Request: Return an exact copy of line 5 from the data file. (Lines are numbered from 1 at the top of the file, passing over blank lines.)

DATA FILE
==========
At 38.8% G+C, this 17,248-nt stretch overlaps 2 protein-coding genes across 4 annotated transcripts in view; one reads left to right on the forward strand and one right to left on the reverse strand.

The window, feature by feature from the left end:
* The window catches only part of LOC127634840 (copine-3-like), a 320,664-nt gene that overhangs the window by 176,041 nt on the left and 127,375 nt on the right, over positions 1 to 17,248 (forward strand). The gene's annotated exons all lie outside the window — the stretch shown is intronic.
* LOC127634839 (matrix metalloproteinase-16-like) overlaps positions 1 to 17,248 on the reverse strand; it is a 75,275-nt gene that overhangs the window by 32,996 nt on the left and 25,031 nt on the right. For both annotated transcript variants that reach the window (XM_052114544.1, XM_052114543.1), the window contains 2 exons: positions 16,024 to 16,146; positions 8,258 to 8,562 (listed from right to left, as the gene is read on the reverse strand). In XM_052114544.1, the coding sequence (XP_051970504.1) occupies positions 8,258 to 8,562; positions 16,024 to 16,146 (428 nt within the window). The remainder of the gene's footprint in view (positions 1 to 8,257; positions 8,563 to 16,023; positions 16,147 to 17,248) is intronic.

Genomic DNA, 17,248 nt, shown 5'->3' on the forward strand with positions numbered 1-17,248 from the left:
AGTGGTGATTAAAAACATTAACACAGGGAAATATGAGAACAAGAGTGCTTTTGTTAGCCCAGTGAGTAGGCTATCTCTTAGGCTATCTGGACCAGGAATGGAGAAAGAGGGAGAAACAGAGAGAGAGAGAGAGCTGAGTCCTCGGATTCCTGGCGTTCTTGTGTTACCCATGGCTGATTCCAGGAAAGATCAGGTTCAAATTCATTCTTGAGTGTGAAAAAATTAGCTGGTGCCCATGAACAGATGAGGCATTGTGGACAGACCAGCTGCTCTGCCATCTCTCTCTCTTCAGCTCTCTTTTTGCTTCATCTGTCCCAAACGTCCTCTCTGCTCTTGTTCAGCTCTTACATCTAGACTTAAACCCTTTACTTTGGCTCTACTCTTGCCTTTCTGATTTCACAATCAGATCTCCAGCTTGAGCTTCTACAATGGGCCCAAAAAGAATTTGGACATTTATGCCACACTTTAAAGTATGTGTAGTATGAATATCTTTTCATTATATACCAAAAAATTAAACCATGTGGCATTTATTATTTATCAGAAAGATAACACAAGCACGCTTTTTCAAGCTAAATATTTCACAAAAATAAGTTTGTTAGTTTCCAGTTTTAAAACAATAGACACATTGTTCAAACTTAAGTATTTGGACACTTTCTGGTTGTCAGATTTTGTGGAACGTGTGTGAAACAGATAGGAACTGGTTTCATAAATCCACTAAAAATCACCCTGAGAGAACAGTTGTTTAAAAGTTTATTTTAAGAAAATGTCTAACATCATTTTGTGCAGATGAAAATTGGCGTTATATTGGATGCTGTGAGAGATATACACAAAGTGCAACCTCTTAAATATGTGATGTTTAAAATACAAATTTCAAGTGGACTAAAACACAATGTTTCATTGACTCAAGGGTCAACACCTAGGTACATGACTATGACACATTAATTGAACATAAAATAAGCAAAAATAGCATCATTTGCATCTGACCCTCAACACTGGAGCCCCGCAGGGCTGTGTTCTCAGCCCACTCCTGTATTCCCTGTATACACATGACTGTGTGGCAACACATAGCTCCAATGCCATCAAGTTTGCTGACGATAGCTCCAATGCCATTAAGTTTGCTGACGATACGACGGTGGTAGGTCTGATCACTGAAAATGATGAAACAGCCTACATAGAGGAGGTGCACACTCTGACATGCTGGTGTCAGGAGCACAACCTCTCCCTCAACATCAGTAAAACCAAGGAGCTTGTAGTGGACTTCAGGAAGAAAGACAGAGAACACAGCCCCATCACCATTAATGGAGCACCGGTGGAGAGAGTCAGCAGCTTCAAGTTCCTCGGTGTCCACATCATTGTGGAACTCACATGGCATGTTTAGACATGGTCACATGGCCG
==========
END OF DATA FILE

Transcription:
Genomic DNA, 17,248 nt, shown 5'->3' on the forward strand with positions numbered 1-17,248 from the left: